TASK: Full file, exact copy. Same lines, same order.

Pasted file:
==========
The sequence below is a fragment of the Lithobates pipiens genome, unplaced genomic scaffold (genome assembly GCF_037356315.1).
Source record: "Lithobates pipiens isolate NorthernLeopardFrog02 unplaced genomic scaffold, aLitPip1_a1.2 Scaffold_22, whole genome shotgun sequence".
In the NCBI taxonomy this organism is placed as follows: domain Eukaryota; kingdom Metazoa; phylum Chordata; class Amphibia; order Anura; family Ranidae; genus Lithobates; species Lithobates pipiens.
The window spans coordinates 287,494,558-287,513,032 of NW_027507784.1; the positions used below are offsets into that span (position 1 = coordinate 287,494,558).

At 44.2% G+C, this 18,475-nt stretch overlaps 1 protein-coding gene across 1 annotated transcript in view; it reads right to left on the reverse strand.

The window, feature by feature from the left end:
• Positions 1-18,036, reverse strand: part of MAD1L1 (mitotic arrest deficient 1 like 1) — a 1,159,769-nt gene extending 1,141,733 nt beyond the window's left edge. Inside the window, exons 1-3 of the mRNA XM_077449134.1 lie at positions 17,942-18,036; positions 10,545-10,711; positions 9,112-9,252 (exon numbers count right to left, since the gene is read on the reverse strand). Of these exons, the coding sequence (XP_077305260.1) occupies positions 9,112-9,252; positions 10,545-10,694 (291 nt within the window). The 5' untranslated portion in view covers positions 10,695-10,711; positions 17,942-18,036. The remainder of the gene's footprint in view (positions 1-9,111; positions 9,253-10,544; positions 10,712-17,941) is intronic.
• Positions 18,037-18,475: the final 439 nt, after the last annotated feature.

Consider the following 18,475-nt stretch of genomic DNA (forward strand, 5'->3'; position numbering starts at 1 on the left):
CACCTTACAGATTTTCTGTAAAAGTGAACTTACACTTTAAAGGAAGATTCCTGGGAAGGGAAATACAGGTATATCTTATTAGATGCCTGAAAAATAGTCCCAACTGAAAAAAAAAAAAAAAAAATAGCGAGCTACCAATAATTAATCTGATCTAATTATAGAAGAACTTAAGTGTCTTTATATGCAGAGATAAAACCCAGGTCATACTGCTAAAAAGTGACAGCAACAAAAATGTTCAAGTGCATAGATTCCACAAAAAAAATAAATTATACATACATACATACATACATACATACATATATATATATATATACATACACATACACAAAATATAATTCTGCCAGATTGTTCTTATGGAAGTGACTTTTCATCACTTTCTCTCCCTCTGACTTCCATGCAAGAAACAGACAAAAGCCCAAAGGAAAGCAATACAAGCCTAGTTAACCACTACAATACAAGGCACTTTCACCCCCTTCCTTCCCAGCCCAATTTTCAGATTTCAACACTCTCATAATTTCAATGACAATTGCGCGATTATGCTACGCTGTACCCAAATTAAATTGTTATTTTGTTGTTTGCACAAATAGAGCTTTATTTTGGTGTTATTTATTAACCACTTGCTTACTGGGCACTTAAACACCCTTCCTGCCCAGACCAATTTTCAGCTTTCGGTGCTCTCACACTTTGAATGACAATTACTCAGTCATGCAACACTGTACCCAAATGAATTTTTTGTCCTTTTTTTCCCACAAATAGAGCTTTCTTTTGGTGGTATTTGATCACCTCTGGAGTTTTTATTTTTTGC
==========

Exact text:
The sequence below is a fragment of the Lithobates pipiens genome, unplaced genomic scaffold (genome assembly GCF_037356315.1).
Source record: "Lithobates pipiens isolate NorthernLeopardFrog02 unplaced genomic scaffold, aLitPip1_a1.2 Scaffold_22, whole genome shotgun sequence".
In the NCBI taxonomy this organism is placed as follows: domain Eukaryota; kingdom Metazoa; phylum Chordata; class Amphibia; order Anura; family Ranidae; genus Lithobates; species Lithobates pipiens.
The window spans coordinates 287,494,558-287,513,032 of NW_027507784.1; the positions used below are offsets into that span (position 1 = coordinate 287,494,558).

At 44.2% G+C, this 18,475-nt stretch overlaps 1 protein-coding gene across 1 annotated transcript in view; it reads right to left on the reverse strand.

The window, feature by feature from the left end:
• Positions 1-18,036, reverse strand: part of MAD1L1 (mitotic arrest deficient 1 like 1) — a 1,159,769-nt gene extending 1,141,733 nt beyond the window's left edge. Inside the window, exons 1-3 of the mRNA XM_077449134.1 lie at positions 17,942-18,036; positions 10,545-10,711; positions 9,112-9,252 (exon numbers count right to left, since the gene is read on the reverse strand). Of these exons, the coding sequence (XP_077305260.1) occupies positions 9,112-9,252; positions 10,545-10,694 (291 nt within the window). The 5' untranslated portion in view covers positions 10,695-10,711; positions 17,942-18,036. The remainder of the gene's footprint in view (positions 1-9,111; positions 9,253-10,544; positions 10,712-17,941) is intronic.
• Positions 18,037-18,475: the final 439 nt, after the last annotated feature.

Consider the following 18,475-nt stretch of genomic DNA (forward strand, 5'->3'; position numbering starts at 1 on the left):
CACCTTACAGATTTTCTGTAAAAGTGAACTTACACTTTAAAGGAAGATTCCTGGGAAGGGAAATACAGGTATATCTTATTAGATGCCTGAAAAATAGTCCCAACTGAAAAAAAAAAAAAAAAAATAGCGAGCTACCAATAATTAATCTGATCTAATTATAGAAGAACTTAAGTGTCTTTATATGCAGAGATAAAACCCAGGTCATACTGCTAAAAAGTGACAGCAACAAAAATGTTCAAGTGCATAGATTCCACAAAAAAAATAAATTATACATACATACATACATACATACATACATATATATATATATATACATACACATACACAAAATATAATTCTGCCAGATTGTTCTTATGGAAGTGACTTTTCATCACTTTCTCTCCCTCTGACTTCCATGCAAGAAACAGACAAAAGCCCAAAGGAAAGCAATACAAGCCTAGTTAACCACTACAATACAAGGCACTTTCACCCCCTTCCTTCCCAGCCCAATTTTCAGATTTCAACACTCTCATAATTTCAATGACAATTGCGCGATTATGCTACGCTGTACCCAAATTAAATTGTTATTTTGTTGTTTGCACAAATAGAGCTTTATTTTGGTGTTATTTATTAACCACTTGCTTACTGGGCACTTAAACACCCTTCCTGCCCAGACCAATTTTCAGCTTTCGGTGCTCTCACACTTTGAATGACAATTACTCAGTCATGCAACACTGTACCCAAATGAATTTTTTGTCCTTTTTTTCCCACAAATAGAGCTTTCTTTTGGTGGTATTTGATCACCTCTGGAGTTTTTATTTTTTGC